“We Can’t F–K Around” Running the Big Lines at Queens Apartment Fire

 

So he cursed; the big deal is he had them go big. Will you?

queensfire

 

“51 to Command.”

“Command, go.”

“51 to Command, they’re hittin’ the fire in the original building, in the cockloft, but we’ve got fire spreading towards the Exposure four side, I’m gonna try and open up another hole, and we may need another line to the top floor but this time make it a two-and-a-half, no more inch-and-three-quarter, we can’t f–k around.”

 

 

It happens. A developing situation leads to an urgency in actions and communications in order to make the recipient understand the value of what is being ordered. The Chief of the 51st Battalion in Queens, New York, requested engine companies begin running the 2 1/2-inch handlines during a fire in a four-story apartment building. The fire had made its way into the cockloft and began to threaten the exposures. Audio above is from the fire where you can’t get anymore plain about a shift in engine company operations.

 

Go Big or Go Home

The old saying, “big fire equals big water” is cute but in the educational byproduct that is social media, it gets lost by the majority in two ways. One, the complaint about lack of staffing shuts down the option of using a 2 1/2-inch hoseline. Two, the inappropriate use of the term “aggressive firefighting” makes the selection unpopular among other shortsighted peers.

The disciplined engine company will always be aggressive no matter what the weapon. Discuss how well your crew is adapt at running the big line after reviewing these articles from FireRescue Magazine/FirefighterNation and Fire Engineering. Then get out out and put some hose on the street.

It’s Christmas Eve? Oh, well, maybe fires take holidays. Who are you kidding? Quit f—–g around.

 

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“Using the 2½” Line” Kirby and Lakamp, FireRescue Magazine, October 2011
“Alternative Engine Company Tactics” Kirby, Lakamp, FireRescue Magazine, August 2013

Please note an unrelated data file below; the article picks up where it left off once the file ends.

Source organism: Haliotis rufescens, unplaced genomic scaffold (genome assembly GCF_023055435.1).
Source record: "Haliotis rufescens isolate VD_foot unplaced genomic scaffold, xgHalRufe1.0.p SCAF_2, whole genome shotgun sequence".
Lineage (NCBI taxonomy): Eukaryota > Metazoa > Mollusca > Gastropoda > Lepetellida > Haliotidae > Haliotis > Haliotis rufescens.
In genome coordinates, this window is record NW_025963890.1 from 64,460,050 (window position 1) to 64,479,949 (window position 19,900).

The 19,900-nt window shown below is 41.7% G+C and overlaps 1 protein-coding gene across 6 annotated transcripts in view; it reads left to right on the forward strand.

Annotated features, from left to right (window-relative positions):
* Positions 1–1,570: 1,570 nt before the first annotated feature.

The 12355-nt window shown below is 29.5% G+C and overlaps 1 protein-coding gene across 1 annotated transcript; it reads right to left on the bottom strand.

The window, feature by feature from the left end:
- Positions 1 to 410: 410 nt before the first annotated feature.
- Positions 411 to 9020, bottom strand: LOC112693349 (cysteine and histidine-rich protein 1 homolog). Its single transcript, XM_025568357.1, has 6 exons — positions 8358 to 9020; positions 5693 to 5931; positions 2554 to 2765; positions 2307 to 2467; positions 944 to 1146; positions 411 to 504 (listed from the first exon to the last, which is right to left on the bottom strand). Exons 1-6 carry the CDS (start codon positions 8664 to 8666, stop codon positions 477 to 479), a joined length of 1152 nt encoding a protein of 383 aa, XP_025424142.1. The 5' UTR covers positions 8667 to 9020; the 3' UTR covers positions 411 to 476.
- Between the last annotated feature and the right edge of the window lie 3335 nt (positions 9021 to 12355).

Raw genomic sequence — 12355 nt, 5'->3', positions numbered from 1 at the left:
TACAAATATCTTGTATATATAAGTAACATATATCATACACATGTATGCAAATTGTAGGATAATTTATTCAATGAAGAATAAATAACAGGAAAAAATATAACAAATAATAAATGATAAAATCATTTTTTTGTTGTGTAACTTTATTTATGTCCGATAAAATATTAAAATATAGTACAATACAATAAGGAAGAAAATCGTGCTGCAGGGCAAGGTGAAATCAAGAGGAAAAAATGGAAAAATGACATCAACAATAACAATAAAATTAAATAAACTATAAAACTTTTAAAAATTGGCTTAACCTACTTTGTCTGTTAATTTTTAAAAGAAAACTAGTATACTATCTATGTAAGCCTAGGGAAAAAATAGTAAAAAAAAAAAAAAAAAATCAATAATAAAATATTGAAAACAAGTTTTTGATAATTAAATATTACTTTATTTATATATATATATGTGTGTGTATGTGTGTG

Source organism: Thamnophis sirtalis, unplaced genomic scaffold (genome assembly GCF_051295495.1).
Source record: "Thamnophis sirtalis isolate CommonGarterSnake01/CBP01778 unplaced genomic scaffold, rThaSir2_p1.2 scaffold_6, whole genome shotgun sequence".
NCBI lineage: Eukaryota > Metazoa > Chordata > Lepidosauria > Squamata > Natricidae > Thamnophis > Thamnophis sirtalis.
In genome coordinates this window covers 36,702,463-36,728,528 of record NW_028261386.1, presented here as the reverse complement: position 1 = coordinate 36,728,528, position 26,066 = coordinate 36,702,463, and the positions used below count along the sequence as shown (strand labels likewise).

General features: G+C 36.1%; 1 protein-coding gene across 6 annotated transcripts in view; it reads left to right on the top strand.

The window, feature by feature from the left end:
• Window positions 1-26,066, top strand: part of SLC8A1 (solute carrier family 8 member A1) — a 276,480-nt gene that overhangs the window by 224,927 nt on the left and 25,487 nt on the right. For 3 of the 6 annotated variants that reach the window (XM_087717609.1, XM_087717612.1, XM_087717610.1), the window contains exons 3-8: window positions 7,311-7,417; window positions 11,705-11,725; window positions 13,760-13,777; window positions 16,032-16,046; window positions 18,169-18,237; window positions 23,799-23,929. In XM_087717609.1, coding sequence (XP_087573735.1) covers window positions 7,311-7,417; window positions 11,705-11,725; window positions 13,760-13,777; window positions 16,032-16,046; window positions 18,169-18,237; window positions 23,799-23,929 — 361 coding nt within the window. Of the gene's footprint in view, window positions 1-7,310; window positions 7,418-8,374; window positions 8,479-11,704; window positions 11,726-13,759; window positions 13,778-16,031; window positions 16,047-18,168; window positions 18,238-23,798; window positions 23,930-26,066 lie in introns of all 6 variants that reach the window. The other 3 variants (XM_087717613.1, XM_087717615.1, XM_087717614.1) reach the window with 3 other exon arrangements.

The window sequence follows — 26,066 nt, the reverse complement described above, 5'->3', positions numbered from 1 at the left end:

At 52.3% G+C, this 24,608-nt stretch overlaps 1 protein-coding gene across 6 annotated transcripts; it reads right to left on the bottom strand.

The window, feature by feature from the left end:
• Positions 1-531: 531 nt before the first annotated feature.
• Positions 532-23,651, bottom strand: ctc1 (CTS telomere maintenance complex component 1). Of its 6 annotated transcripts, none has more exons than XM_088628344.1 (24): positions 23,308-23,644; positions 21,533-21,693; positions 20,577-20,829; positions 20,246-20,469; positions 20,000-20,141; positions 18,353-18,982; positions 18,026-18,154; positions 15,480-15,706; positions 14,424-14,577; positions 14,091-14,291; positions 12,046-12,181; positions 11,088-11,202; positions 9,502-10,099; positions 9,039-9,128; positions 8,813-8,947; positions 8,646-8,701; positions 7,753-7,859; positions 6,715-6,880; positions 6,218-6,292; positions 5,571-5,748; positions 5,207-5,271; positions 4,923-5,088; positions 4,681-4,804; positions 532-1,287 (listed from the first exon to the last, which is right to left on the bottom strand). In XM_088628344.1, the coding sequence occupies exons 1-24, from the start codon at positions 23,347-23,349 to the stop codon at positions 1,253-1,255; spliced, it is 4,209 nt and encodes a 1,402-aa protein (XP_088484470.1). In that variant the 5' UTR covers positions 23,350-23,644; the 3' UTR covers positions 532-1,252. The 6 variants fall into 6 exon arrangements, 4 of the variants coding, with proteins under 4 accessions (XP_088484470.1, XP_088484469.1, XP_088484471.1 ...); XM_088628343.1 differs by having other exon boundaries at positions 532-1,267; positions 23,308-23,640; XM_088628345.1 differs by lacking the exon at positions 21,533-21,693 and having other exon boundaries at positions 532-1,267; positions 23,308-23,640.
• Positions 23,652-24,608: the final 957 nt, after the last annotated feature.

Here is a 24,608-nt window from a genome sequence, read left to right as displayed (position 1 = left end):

“Building Familiarity on Large Handlines” Jakubowski, FireRescue Magazine, February 2008
“High-gpm Water Delivery Scenarios” Kirby, Lakamp, FireRescue Magazine, August 2012
Video: Handling the 2-1/2” Line, FirefighterNation.com

 

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“Firefighting Engine Company Operations: Elephant Hunting with a BB Gun?” Shapiro, Fire Engineering, March 2014
“Blitz Attack or Rapid Defense?”, Brush, Fire Engineering, March 2014
“Suburban Fire Department, Urban Mentality: The Fast-Attack Engine Company”, Stein, Fire Engineering October 2012
“Drills: Engine Company Work”, Fire Engineering
FE Talk: Engine Company Operations, Fire Engineering

 

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BioPicBill Carey is the online public safety news and blog manager with PennWell Public Safety, or more specifically FireRescue Magazine/FirefighterNation.com, JEMS.com, LawOfficer.com and FireEMSBlogs.com. Bill started in the fire service, as a third generation firefighter in 1986, on the eastern shore of Maryland and then continued after moving to Prince George’s County. He served as a volunteer sergeant and lieutenant at Hyattsville. Bill’s writing has been on Firehouse.com, Fire Engineering, FireRescue Magazine, FirefighterNation.com, the Jones and Bartlett 2010 edition of “Fire Officer: Principles and Practice”, The Secret List and Tinhelmet.com. His recent writing on firefighter behavioral health has been nominated for 2014 Neal Award for Best Subject-Related Series.

 

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1 Comment

  • Ron Ayotte says:

    My Engine company was once third due to a fire in an apartment building ( we had been at another incident when the fire happened). We pulled up on scene and the first and second due engines had 1.75″ lines inside and were not making any real headway. I told the pump operator of the first due company that we were pulling a deuce and half with a 1.25 inch smoothbore into the building. We made the fire floor, had the pump operator charge the line, went in and knocked down the fire that the 2 previous lines were trying to put out. We pulled the line back down and allowed them to do the mop up and overhaul.

    It is our “Pavlovian response” to the fire that makes us stretch the easiest line to extinguish the fire. While this is appropriate for most room and contents fires, it is this mentality that tends to get us behind the 8 ball when the fire is larger. In most suburban FD’s, Engine companies only run with an officer and 2 firefighters. Companies have to practice getting the big line into operation.

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